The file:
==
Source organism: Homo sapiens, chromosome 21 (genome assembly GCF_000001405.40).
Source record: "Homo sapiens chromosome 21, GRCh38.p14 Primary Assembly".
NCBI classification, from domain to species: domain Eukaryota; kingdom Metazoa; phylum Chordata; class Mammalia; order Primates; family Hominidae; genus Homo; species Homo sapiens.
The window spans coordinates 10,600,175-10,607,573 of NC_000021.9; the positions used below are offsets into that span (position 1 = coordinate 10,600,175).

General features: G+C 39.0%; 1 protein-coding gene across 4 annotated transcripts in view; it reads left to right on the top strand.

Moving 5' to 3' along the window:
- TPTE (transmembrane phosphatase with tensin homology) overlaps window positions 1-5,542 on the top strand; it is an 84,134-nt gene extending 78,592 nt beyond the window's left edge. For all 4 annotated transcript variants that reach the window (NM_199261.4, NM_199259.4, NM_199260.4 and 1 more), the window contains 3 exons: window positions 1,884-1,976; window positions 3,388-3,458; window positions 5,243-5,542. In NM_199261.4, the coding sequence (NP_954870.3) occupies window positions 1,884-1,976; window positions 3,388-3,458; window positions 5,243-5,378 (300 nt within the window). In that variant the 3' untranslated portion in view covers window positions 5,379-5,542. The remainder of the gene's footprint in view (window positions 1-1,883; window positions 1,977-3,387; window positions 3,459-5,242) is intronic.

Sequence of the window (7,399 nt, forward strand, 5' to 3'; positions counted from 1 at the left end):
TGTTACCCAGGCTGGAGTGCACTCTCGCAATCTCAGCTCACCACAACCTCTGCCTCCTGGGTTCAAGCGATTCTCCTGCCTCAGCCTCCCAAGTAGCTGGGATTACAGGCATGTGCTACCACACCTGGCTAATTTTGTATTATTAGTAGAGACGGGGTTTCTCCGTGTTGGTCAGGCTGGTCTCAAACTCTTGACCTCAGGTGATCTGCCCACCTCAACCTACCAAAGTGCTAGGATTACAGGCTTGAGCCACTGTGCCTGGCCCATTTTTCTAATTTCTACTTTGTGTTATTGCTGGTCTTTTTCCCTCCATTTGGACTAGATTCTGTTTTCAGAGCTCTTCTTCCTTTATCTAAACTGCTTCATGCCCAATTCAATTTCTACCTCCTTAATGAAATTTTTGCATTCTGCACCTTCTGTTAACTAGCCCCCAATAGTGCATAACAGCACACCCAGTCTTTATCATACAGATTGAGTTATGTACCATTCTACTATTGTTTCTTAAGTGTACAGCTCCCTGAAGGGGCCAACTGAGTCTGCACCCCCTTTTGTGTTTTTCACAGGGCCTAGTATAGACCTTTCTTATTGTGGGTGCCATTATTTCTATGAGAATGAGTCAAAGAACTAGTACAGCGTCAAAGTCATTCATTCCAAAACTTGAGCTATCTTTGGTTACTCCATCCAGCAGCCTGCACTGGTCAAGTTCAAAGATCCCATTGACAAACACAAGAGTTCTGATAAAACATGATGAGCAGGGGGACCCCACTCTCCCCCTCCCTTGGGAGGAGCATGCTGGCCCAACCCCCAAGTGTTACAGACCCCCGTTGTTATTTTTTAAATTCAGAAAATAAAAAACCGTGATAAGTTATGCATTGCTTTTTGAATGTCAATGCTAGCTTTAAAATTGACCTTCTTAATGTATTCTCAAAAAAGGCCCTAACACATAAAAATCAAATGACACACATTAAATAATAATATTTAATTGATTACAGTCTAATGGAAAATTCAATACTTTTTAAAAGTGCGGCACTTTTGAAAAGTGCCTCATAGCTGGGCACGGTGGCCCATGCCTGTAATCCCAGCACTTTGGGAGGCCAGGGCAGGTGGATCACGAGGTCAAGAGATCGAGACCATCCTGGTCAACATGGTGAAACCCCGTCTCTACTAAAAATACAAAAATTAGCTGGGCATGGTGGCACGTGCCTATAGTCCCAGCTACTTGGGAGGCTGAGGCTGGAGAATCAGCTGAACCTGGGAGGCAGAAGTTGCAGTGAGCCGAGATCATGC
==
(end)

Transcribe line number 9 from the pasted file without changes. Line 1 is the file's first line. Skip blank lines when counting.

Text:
TGTTACCCAGGCTGGAGTGCACTCTCGCAATCTCAGCTCACCACAACCTCTGCCTCCTGGGTTCAAGCGATTCTCCTGCCTCAGCCTCCCAAGTAGCTGGGATTACAGGCATGTGCTACCACACCTGGCTAATTTTGTATTATTAGTAGAGACGGGGTTTCTCCGTGTTGGTCAGGCTGGTCTCAAACTCTTGACCTCAGGTGATCTGCCCACCTCAACCTACCAAAGTGCTAGGATTACAGGCTTGAGCCACTGTGCCTGGCCCATTTTTCTAATTTCTACTTTGTGTTATTGCTGGTCTTTTTCCCTCCATTTGGACTAGATTCTGTTTTCAGAGCTCTTCTTCCTTTATCTAAACTGCTTCATGCCCAATTCAATTTCTACCTCCTTAATGAAATTTTTGCATTCTGCACCTTCTGTTAACTAGCCCCCAATAGTGCATAACAGCACACCCAGTCTTTATCATACAGATTGAGTTATGTACCATTCTACTATTGTTTCTTAAGTGTACAGCTCCCTGAAGGGGCCAACTGAGTCTGCACCCCCTTTTGTGTTTTTCACAGGGCCTAGTATAGACCTTTCTTATTGTGGGTGCCATTATTTCTATGAGAATGAGTCAAAGAACTAGTACAGCGTCAAAGTCATTCATTCCAAAACTTGAGCTATCTTTGGTTACTCCATCCAGCAGCCTGCACTGGTCAAGTTCAAAGATCCCATTGACAAACACAAGAGTTCTGATAAAACATGATGAGCAGGGGGACCCCACTCTCCCCCTCCCTTGGGAGGAGCATGCTGGCCCAACCCCCAAGTGTTACAGACCCCCGTTGTTATTTTTTAAATTCAGAAAATAAAAAACCGTGATAAGTTATGCATTGCTTTTTGAATGTCAATGCTAGCTTTAAAATTGACCTTCTTAATGTATTCTCAAAAAAGGCCCTAACACATAAAAATCAAATGACACACATTAAATAATAATATTTAATTGATTACAGTCTAATGGAAAATTCAATACTTTTTAAAAGTGCGGCACTTTTGAAAAGTGCCTCATAGCTGGGCACGGTGGCCCATGCCTGTAATCCCAGCACTTTGGGAGGCCAGGGCAGGTGGATCACGAGGTCAAGAGATCGAGACCATCCTGGTCAACATGGTGAAACCCCGTCTCTACTAAAAATACAAAAATTAGCTGGGCATGGTGGCACGTGCCTATAGTCCCAGCTACTTGGGAGGCTGAGGCTGGAGAATCAGCTGAACCTGGGAGGCAGAAGTTGCAGTGAGCCGAGATCATGC